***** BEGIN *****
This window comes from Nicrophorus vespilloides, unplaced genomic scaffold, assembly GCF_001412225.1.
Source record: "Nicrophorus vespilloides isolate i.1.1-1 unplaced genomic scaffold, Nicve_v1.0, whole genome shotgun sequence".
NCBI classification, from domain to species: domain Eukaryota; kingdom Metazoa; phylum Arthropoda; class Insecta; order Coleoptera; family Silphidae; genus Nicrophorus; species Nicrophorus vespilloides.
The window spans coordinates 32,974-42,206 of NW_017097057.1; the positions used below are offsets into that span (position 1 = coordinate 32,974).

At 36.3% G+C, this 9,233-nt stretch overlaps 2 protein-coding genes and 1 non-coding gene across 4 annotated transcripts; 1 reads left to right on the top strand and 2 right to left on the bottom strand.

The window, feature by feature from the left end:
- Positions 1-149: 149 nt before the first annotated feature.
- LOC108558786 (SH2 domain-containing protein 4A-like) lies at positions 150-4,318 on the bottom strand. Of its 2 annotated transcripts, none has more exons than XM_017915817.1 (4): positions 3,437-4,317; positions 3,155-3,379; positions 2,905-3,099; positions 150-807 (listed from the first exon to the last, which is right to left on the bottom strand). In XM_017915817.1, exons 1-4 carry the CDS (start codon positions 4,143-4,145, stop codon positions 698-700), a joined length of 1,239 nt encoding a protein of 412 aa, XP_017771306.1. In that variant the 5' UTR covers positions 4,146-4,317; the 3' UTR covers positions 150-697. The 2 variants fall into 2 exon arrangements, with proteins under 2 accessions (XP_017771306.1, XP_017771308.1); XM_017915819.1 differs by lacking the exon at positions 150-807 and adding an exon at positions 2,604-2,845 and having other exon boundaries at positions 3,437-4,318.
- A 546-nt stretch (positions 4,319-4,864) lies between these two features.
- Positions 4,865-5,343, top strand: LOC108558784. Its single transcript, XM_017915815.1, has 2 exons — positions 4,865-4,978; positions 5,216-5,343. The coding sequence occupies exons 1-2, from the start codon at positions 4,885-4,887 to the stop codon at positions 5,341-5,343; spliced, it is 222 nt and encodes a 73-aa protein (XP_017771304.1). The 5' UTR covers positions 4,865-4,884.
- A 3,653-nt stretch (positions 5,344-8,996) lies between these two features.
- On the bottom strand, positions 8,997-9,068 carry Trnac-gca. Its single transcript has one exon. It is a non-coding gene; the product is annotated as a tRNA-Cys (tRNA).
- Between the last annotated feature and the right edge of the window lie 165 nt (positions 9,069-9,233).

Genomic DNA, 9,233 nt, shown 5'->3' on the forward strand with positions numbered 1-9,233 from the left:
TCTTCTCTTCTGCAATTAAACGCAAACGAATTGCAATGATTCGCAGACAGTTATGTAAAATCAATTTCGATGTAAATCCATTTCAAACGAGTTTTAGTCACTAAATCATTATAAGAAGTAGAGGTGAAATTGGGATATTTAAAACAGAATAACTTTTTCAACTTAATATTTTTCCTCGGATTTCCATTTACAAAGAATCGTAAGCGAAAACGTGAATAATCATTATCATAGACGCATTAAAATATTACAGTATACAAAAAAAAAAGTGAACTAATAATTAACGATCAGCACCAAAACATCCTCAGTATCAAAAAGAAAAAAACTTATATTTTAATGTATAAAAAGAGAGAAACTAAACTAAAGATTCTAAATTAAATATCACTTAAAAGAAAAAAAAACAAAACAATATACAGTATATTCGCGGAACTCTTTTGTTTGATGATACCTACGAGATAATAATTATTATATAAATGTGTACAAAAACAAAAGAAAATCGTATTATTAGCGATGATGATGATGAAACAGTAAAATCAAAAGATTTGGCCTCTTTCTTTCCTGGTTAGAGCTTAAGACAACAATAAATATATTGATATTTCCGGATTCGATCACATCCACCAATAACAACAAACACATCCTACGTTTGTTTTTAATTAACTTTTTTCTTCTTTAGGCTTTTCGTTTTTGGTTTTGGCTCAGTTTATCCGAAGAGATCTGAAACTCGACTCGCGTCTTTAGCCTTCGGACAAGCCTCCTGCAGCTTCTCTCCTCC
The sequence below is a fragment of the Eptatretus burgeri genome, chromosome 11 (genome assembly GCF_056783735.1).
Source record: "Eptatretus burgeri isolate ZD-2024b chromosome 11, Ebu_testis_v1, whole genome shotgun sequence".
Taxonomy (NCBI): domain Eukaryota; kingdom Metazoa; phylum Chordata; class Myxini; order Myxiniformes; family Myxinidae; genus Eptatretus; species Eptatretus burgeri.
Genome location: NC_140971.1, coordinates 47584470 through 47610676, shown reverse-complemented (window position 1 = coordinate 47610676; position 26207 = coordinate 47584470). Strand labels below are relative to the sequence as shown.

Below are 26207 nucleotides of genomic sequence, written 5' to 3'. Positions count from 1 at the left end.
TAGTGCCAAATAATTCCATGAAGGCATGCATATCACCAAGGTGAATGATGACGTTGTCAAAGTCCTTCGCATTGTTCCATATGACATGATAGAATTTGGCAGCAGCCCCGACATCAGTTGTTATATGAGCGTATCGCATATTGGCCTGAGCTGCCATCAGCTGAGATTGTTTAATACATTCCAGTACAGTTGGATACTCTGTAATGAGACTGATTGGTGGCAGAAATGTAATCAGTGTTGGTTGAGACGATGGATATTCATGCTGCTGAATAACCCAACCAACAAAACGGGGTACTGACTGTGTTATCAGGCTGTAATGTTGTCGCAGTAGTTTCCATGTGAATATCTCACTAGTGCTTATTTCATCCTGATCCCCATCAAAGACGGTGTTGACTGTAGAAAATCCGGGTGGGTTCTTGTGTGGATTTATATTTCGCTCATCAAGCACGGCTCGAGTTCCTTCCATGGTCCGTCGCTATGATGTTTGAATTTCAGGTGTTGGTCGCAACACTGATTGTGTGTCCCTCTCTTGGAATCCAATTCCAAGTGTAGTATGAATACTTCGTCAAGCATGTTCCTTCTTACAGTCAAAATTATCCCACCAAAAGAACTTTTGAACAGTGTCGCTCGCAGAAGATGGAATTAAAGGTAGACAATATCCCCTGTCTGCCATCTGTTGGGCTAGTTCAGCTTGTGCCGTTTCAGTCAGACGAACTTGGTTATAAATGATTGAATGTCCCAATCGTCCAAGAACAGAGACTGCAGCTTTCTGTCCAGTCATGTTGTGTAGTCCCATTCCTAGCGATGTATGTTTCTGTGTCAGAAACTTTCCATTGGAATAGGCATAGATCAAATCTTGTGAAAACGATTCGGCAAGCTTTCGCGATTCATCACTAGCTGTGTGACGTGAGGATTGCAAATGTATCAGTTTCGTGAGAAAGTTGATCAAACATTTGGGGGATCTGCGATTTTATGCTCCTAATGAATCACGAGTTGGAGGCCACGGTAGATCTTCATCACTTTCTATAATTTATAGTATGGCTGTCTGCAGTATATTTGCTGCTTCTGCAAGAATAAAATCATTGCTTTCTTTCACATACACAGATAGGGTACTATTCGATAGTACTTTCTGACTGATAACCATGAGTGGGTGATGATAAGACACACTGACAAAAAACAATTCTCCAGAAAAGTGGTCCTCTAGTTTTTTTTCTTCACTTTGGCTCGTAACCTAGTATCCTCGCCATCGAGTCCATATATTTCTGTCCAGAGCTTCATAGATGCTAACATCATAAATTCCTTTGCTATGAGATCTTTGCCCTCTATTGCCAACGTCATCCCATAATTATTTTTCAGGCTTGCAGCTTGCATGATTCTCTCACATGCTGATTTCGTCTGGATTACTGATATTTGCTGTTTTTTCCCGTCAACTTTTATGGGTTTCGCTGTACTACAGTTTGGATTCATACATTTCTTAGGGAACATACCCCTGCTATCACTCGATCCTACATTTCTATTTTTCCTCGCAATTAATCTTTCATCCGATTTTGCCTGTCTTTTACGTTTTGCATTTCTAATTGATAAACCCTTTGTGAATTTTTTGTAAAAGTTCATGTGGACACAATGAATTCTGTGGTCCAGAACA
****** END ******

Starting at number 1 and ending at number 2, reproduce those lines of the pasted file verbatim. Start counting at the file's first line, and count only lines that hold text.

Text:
This window comes from Nicrophorus vespilloides, unplaced genomic scaffold, assembly GCF_001412225.1.
Source record: "Nicrophorus vespilloides isolate i.1.1-1 unplaced genomic scaffold, Nicve_v1.0, whole genome shotgun sequence".